Angola, which has recently emerged from civil war, is in the process of building its own identity. A systematic drive towards diversification of the economy away from the oil sector and the process of de-dollarization are pivotal parts of this process. How are banks, the government and locals coping as this transformation takes hold?
Country risk: Angolan investors ignore risks Investors snapped up Angola’s $1.5 billion Eurobond debut this month, and yet the sovereign borrower’s country-risk score has plunged, putting it among the world’s worst default risks.
Angola's de-dollarization drive The country’s radical programme has put pressure on the banking sector, which in its short existence has relied heavily on the business brought in by foreign exchange. How can banks stay afloat with a lack of dollars in the system?
Is Angola ready for PPPs? The international community has lauded Angola for its quick-thinking and tough decision-making following the sharp fall in the oil price. In February, Angola cut AKz1.8 trillion ($14.3 billion) from its AKz7.2 trillion budget – months before Nigeria, the region’s largest economy and oil producer, made any changes to its own economic outlook.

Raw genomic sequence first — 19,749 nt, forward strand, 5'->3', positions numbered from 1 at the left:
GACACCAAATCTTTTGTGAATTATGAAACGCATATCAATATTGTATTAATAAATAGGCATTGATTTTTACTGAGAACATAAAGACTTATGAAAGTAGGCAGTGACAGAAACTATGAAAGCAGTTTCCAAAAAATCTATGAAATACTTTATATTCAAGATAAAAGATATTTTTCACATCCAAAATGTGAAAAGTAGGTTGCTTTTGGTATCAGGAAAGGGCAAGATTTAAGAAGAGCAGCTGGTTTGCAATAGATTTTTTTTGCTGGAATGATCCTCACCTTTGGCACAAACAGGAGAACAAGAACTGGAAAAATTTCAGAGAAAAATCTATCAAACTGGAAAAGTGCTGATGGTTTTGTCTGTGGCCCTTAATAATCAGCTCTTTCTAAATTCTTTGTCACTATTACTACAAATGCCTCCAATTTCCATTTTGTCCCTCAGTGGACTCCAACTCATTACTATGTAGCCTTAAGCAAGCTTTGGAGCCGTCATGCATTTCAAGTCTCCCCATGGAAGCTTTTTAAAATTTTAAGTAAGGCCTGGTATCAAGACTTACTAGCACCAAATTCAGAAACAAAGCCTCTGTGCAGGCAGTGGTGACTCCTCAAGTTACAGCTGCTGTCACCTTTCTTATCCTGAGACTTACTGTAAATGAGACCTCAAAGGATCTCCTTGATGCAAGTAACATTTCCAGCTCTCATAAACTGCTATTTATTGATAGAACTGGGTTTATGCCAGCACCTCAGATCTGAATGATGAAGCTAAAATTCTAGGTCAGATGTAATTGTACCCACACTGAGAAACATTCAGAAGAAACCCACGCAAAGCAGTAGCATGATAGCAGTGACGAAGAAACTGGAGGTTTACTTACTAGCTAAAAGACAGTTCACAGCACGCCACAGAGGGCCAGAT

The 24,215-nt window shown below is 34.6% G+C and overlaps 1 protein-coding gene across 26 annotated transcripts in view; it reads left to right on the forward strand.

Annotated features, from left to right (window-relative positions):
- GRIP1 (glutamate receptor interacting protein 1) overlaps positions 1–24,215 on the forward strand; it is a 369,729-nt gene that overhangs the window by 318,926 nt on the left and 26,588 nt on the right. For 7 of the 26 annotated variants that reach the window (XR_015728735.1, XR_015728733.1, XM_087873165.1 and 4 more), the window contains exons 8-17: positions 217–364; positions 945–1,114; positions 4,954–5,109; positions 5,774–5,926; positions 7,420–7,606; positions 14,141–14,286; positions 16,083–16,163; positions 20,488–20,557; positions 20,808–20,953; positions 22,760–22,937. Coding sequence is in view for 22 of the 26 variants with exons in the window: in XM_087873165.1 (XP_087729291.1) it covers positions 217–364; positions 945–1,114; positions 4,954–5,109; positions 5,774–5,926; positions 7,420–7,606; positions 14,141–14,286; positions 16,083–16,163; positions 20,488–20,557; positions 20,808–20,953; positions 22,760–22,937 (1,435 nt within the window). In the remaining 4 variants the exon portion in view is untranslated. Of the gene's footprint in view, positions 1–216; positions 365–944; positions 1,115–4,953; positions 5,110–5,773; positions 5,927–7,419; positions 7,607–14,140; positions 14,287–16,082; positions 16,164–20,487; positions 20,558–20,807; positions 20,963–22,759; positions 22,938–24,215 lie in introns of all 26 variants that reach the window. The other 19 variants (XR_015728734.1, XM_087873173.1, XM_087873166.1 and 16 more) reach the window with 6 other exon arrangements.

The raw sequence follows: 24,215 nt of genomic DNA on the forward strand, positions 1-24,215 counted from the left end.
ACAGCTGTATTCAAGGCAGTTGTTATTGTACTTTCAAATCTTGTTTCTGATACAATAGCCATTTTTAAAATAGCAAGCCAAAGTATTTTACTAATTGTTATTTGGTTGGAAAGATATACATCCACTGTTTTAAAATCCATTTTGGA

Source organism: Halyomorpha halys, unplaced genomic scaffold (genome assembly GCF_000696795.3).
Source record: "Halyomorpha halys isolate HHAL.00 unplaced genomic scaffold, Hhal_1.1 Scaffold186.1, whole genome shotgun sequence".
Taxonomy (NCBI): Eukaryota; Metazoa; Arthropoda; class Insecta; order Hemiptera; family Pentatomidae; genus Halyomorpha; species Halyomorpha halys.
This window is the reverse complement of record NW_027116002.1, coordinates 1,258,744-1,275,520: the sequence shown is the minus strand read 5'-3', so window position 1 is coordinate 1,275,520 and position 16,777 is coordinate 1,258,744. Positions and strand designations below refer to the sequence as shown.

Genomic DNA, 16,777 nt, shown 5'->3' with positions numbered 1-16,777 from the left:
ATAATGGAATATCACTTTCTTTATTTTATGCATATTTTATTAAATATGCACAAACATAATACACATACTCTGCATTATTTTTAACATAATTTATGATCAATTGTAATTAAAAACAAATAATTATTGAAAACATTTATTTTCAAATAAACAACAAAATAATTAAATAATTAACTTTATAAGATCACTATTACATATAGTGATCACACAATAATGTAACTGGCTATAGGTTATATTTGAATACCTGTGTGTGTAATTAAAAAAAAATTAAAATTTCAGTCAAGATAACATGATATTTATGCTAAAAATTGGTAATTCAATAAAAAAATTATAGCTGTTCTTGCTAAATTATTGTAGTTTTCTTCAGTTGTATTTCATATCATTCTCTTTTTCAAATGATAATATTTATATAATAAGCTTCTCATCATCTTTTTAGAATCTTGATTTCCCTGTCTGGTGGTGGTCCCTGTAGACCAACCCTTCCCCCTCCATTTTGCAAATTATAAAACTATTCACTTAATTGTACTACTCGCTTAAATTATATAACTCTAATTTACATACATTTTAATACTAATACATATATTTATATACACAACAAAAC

Angola goes after diversification The fall in the oil price and the de-dollarization of the economy has done even more to highlight Angola’s over-dependence on oil. As a result, the diversification of the economy is higher-up on the government’s agenda than ever before.
Angola to test African Eurobond appetite Angola could become the first African sovereign bond borrower since the great oil price crash this year in a debut deal that will set the tone for frontier-market debt.
Angola sets sights on capital-markets reform The development of Angola's capital markets has been long promised but recent indications from the country's capital-markets commission suggests secondary public-debt trading could begin as early as next month. Nevertheless, it's unclear when the stock exchange will open its doors.